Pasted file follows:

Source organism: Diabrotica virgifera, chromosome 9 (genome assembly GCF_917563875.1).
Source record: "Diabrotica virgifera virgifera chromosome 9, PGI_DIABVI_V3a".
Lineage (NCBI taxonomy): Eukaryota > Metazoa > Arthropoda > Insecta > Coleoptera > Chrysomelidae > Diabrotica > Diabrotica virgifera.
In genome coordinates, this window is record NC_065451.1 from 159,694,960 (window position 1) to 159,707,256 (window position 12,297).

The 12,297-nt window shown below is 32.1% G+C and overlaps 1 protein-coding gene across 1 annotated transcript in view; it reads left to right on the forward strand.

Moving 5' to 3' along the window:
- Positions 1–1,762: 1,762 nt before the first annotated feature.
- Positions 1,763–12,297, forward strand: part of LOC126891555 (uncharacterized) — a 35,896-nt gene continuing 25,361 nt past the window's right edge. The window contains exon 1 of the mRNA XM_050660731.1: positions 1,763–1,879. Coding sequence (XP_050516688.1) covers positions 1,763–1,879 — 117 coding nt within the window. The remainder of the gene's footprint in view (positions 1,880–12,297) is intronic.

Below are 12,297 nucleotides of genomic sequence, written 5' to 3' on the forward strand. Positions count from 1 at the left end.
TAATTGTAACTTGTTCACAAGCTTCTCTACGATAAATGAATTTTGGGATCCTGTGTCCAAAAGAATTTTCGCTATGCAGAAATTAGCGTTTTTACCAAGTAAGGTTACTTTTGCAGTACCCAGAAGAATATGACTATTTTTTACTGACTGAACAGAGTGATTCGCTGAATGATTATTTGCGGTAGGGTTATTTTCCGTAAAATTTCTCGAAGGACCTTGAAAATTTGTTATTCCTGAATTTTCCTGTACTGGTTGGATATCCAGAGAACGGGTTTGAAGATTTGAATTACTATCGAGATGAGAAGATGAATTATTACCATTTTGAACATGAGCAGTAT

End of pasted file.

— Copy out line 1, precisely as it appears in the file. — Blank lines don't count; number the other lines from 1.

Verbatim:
Source organism: Diabrotica virgifera, chromosome 9 (genome assembly GCF_917563875.1).